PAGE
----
In less than two minutes; “Think of our Future” goes to the heart the issue. Why it is important to reduce drive alone commutes. You can see Tran’s whimsical submission here:
To view all of the entries, visit the event’s Flickr page.
Construction is booming all over the city, with Seattle currently the fastest growing large city in America. All that development can create mobility impacts, especially when multiple projects happen simultaneously and in close proximity. Access Seattle calls such areas construction hubs. West Seattle is one of those hubs and right now it’s experiencing concentrated construction taking up more than half of the 4700 block of California Avenue SW/42nd Avenue SW. The Access Seattle team stepped in to help, bringing public and private entities to the table.
A major goal of Access Seattle is to maintain mobility, for thriving communities. This is done with business and community support; traveler engagement; and construction coordination. Much of the coordination work takes place behind the scenes, proactively bringing community concerns to the early phase planning of area contractors. The result often reduces what might otherwise be more significant cumulative construction impacts. Other Access Seattle work is more visible, as with a free parking program in the West Seattle Junction, and 3.5-feet by 7-feet signs guiding pedestrians to area businesses.
The new free parking program launching today in West Seattle is the result of many weeks of discussion and coordination. The Access team brought contractors; area businesses; and the West Seattle Junction Association to the table to come up with a solution. Projects at 4203 SW Alaska St (Andersen Construction) and 4724 California Ave SW (Compass General Construction) were taking up more than 20 parking spaces in one block with construction expected to last until early 2015. In the brokered agreement Andersen and Compass agreed to help fund free parking for people visiting area businesses. Here’s how it works:
Customers get up to two hours of free parking in Jefferson Square’s underground parking garage, at SW Edmunds St. and 42nd Ave. SW. The only requirements are that customers:
- Use Diamond Parking’s Call to Park service (www.calltopark.com)
- Go directly to a participating business to provide their license plate number (Wallflower Custom Framing, Elliott Bay Brewery and Talarico’s Pizzeria)
The brokered mitigation effort is in effect until January of 2015.
To further assist the businesses struggling with the concentrated cumulative construction impacts in this city block, the Access Seattle team created a pedestrian detour map, complete with the names of area businesses and walking paths to reach them. The Seattle Department of Transportation created several of the 3.5-feet by 7-feet signs and attached them to construction fencing in the area (and posted smaller versions in public places). Again, Andersen Construction Company and Compass Construction shared the cost, showing commitment to maintaining access in our fast-growing city.
Access Seattle is an initiative seeks to keep businesses thriving; travelers moving safely; and construction coordinated during peak construction periods—working specifically in areas identified as construction hubs. At present these hubs are West Seattle, Ballard, Capitol Hill, South Lake Union, North Westlake, the Central Waterfront and Alaskan Way Viaduct North.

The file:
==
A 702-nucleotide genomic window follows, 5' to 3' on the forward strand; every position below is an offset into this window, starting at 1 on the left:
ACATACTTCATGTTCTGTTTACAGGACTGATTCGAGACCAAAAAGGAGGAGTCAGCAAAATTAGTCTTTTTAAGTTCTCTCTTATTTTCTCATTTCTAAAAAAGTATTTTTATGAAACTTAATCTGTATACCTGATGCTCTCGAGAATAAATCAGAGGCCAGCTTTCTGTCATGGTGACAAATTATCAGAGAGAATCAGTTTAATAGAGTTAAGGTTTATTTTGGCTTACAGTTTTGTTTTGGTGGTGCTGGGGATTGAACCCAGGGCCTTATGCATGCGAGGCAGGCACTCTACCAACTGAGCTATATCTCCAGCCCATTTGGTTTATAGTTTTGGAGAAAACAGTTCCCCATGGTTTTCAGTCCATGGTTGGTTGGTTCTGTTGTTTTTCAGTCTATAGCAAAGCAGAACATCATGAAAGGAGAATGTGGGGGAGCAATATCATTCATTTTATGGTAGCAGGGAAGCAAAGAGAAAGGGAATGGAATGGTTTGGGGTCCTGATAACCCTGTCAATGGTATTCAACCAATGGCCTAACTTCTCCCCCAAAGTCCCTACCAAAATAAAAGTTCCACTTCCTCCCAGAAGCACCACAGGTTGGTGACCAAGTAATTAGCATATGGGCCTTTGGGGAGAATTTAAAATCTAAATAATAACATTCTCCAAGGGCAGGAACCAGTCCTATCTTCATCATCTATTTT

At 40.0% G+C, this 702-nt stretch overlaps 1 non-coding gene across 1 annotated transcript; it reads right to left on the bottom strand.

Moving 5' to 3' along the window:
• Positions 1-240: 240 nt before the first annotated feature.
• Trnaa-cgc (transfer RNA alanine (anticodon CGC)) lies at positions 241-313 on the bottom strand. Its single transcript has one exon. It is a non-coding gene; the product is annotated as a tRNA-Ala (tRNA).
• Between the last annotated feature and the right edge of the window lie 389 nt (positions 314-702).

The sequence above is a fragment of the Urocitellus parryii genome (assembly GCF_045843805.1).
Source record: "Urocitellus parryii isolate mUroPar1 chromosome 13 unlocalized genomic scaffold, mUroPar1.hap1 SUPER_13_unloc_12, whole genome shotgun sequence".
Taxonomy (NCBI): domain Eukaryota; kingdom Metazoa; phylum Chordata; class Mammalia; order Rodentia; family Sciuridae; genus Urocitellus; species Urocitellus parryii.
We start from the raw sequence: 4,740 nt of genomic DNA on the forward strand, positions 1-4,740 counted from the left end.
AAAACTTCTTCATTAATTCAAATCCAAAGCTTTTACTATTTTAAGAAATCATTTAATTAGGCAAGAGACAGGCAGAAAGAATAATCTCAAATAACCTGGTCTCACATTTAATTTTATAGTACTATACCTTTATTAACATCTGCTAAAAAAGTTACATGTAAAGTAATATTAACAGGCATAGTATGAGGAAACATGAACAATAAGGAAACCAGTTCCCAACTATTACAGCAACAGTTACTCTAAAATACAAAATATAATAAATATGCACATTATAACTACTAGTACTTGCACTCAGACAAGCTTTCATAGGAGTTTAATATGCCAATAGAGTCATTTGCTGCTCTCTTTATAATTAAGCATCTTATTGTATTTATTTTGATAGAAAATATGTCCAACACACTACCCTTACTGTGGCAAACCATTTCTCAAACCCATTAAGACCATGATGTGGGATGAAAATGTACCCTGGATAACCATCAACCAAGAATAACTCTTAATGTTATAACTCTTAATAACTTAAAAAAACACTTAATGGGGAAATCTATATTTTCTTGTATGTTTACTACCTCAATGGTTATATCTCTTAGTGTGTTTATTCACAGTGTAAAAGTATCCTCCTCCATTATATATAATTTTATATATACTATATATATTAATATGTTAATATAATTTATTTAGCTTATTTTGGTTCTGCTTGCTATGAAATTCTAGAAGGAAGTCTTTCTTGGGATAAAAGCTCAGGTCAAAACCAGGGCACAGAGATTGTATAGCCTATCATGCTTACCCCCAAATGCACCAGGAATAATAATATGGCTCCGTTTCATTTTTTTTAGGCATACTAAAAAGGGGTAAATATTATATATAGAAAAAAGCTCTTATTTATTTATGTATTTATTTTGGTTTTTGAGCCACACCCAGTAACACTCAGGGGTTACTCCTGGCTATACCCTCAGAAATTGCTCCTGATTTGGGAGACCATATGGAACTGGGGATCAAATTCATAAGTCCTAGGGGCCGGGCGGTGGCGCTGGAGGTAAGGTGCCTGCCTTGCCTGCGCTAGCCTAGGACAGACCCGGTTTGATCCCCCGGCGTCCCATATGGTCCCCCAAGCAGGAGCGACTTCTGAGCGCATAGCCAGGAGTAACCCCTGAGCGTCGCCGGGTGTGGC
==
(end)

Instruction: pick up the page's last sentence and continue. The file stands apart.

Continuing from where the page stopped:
To learn more visit: http://www.seattle.gov/transportation/hub.htm
Public hatred of biking culture is actually a natural part of its evolution into the mainstream.
It’s all a part of the cycle of social change: Ridicule > Violent opposition > Acceptance.
Don’t forget Park(ing) Day is today and it’s Seattle’s biggest yet with more than 50 pop-up parks!
The makers of this gyrating Do Not Cross signal say it reduces jaywalking by 81 percent.
The wildly successful Lawn on D Street is a temporary park that took no tedious city planning. Should we let more urban design emerge organically?
Swing Time is an interactive playscape composed of 20 illuminated ring-shaped swings designed by Höweler + Yoon Architecture.
As the summer construction season transitions to fall, Seattle residents will still see lots of work going on in their neighborhoods, thanks to the Bridging the Gap transportation initiative passed by Seattle voters in 2006. Seattle Department of Transportation crews continue to be very busy making Seattle streets a little smoother and easier to navigate.
SDOT crews focus on striping and marking streets during the long, dry days of summer, including traffic lanes, crosswalks, and bicycle facilities. So far this year, more than 306 crosswalks have been remarked, 533 lane miles of arterial lanes have been restriped, 33 miles of bicycle facilities have been maintained and more than two miles of new facilities have been installed.
Two major paving projects – the North 105th Street and North/Northeast Northgate Way project and the Holman Road project – will be finished this fall. More than 16 lane miles will be repaved as part of these projects. For more information on each of these projects please visit the Bridging the Gap paving web site.
In addition to paving projects, work actively continues on several sidewalk projects across the city. SDOT expects to construct seven blocks of new sidewalk in 2014. For more information about the projects and to see a list of locations please visit see their web page.
SDOT is working hard to make Seattle more vibrant city for all of us. Yes, construction projects can be a small inconvenience, however, the improvements will be worth it in the long run.